What Is a Godly Perspective on Doing Good Works?
Question from a reader:
It seems self-centered to do good works so I will be rewarded. What is a godly perspective on this?
Answer from Randy Alcorn:
We have so emphasized the idea of never acting in our own self-interest, that we ignore the continuous appeals of Scripture to be motivated by the fact that following our Lord is not only right, but smart. And sin is not only wrong, but stupid.
Read the blessings and curses of Deuteronomy. Read the wisdom and foolishness passages that pervade Proverbs. Satan has conned many Christians into a view of the Christian life that makes us imagine God calls us to do things that won’t be good for us (while the unbelievers are out there having all the fun).
In fact, that which is for God’s glory is for our good. Always for our long-term, eternal good. Now, in the meantime it will bring some peace and contentment, but it might also involve persecution or death. When people asked what I thought of praying the prayer of Jabez, my response was, “I think it’s great, as long as you realize that God may expand your borders through martyrdom.” But Scripture is full of references to the rewards of martyrs, so their faithful service ends up in their best interests. (This isn’t health and wealth gospel—which focuses on short-term pay-offs. In fact sometimes it may seem like sickness and poverty gospel; yet in the end God always rewards what has honored Him.)
Consider missionary martyr Jim Elliot’s words: “He is no fool who gives what he cannot keep to gain what he cannot lose.”
People often think of Elliot as one of those super-spiritual missionary types who might be described as “unconcerned about gain.” But they couldn’t be more wrong.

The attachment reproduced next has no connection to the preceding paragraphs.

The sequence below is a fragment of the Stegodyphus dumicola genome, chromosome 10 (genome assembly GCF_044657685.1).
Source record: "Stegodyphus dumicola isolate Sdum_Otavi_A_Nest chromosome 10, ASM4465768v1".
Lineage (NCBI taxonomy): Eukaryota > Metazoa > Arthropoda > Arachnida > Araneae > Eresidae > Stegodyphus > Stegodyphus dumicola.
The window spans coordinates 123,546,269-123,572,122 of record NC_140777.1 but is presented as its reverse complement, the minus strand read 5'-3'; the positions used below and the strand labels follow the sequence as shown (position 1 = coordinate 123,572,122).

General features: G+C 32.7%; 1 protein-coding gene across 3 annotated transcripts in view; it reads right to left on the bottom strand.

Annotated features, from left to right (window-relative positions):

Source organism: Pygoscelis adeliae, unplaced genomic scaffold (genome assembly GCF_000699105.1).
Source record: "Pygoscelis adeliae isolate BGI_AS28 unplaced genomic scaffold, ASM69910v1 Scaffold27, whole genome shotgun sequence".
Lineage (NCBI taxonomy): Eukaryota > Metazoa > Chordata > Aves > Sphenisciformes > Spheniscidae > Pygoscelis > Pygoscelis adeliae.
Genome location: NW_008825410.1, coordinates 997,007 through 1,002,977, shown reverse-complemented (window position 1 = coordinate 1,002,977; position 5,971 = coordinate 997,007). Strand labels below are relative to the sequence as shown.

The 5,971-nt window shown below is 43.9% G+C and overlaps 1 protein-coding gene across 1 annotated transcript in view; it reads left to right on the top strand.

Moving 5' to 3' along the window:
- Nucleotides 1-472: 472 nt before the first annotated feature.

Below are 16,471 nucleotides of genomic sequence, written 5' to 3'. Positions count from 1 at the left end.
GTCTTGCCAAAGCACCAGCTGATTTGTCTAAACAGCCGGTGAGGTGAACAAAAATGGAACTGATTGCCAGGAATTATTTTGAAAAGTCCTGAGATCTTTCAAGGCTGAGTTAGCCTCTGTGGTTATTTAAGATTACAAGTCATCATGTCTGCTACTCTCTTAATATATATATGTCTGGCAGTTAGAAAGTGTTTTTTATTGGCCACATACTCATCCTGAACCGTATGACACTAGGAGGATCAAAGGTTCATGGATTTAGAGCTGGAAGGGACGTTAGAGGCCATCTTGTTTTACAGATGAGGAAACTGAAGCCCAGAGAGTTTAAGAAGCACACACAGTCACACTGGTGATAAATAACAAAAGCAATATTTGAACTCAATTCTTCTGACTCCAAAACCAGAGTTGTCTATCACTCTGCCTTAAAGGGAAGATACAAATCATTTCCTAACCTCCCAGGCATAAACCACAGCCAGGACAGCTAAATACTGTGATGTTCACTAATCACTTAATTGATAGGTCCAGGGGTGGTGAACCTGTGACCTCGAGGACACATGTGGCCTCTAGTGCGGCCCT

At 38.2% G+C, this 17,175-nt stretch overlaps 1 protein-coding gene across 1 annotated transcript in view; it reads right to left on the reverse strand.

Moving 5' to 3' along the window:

Reread his words and you see that the whole point is, Jim Elliot was seeking gain!
What separated him from the common Christian wasn’t that he didn’t want gain, but that he wanted gain that would last. (And his pursuit of gain was in a way that was Christ-centered.)
This is what John Piper calls “Christian hedonism.” We are called to be pleasure seekers, but to find our pleasures in God. A God who always rewards. (Yet Satan tries to convince us that thoughts of reward are inherently unspiritual, making God our Tempter rather than our Generous Father who delights in our enjoyment of Him and what He graciously gives us.)
Jesus commands us to “store up for yourselves treasures in heaven.” Well, it cannot be wrong to do that or he wouldn’t have commanded it. God does not tempt us to do wrong.
So, our job is to follow Christ and leave the rewarding to him. But our job is also not to disbelieve or minimize what he said about rewards. It is not to ignore the clear teaching of Scripture:
Paul says we should labor for rewards: “Do you not know that in a race all the runners run, but only one gets the prize? Run in such a way as to get the prize. Everyone who competes in the games goes into strict training. They do it to get a crown that will not last; but we do it to get a crown that will last forever” (1 Corinthians 9:24-25).
Paul assures Christians, “God will give to each person according to what he has done” (Romans 2:6).
He says, “Let us not become weary in doing good, for at the proper time we will reap a harvest if we do not give up” (Galatians 6:9).
Paul rejoices because, “The time has come for my departure. I have fought the good fight, I have finished the race, I have kept the faith. Now there is in store for me the crown of righteousness, which the Lord, the righteous Judge, will award to me on that day-and not only to me, but also to all who have longed for his appearing” (2 Tim. 4:6-8).
Paul delights in the reward he will receive in fellowship with the Thessalonian Christians in whom he invested his life. “For what is our hope, our joy, or the crown in which we will glory in the presence of our Lord Jesus when he comes? Is it not you?” (1 Thessalonians 2:19) He calls the Philippians “my brothers, you whom I love and long for, my joy and crown” (Philippians 4:1).
None of this is wrongly motivated, for none of it minimizes the fact that Christ Himself is our greatest treasure.
We are to want rewards because it pleases Him to give them to us...and what pleases our Father should give us delight.
For more information on this subject, see Randy Alcorn's book Heaven.